4. Year of the deadly mega-wildfire. Two of the top twelve deadliest wildfires in world history hit in 2018: the November 9 Camp Fire in and near Paradise, California which killed 86, and the July Attica wildfires in Greece which killed 126 (EM-DAT). Below is the top twelve list of deadliest wildfire events globally, according to EM-DAT and other official and unofficial data sources. It is sobering to note that we have seen a resurgence in very deadly fires in the 21st century, after seeing a notable absence in the middle and late 20th century. The recent resurgence is largely due to our increased vulnerability (more people living in the wildland/urban interface) plus more extreme fire weather (hotter, drier heat waves due to human-caused climate change), plus bad luck.
Also worth noting: An unprecedentedly powerful EF3 "fire tornado" struck near Redding, California as part of the Carr Fire. That fire killed 8, cost over $1 billion, and was the seventh largest fire in California history. California also suffered its largest fire on record in 2018—the 459,000-acre Mendocino Complex Fire of July through August—and the Camp Fire was the state's most destructive on record, with more than 18,800 structures lost. Above: Firefighters try to extinguish flames during a wildfire at the village of Kineta, near Athens, Greece, on July 24, 2018. Image credit: Valerie Gache/AFP.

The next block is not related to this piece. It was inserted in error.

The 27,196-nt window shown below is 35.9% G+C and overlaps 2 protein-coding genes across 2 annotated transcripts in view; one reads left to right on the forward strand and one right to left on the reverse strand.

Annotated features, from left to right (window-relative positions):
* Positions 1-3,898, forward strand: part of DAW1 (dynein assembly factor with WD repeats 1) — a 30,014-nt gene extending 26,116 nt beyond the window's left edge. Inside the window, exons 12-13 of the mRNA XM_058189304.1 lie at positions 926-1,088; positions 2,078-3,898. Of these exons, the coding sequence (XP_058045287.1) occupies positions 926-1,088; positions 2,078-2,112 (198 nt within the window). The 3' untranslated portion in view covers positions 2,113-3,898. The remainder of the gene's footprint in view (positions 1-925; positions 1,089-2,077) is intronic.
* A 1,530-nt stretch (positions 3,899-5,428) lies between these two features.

|5. Multiple deadly heat waves. An incredibly intense and long-lasting heat wave hit East Asia during late July and early August, breaking the all-time heat records for Japan (106.0°F) and South Korea (105.8°F). The heat is being blamed for 119 deaths in Japan and 28 in South Korea. A high death toll was almost certainly experienced in North Korea, where 21 out of 24 major weather stations set all-time heat records during the heat wave, according to weather records expert Maximiliano Herrera. North Korea has very little air conditioning, and most households outside Pyongyang don't even have electricity, and thus no fans. Other heat waves with high deaths tolls hit Quebec, Canada in July (70 killed), and Pakistan in May (180 killed). Above: Electric fans are displayed for sale on a street in the Myeongdong shopping district in Seoul on August 1, 2018. Temperatures in Seoul reached 39.6°C (103.3°F) on August 1, marking the highest for the city in 111 years of recordkeeping. Image credit: Ed Jones/AFP/Getty Images.|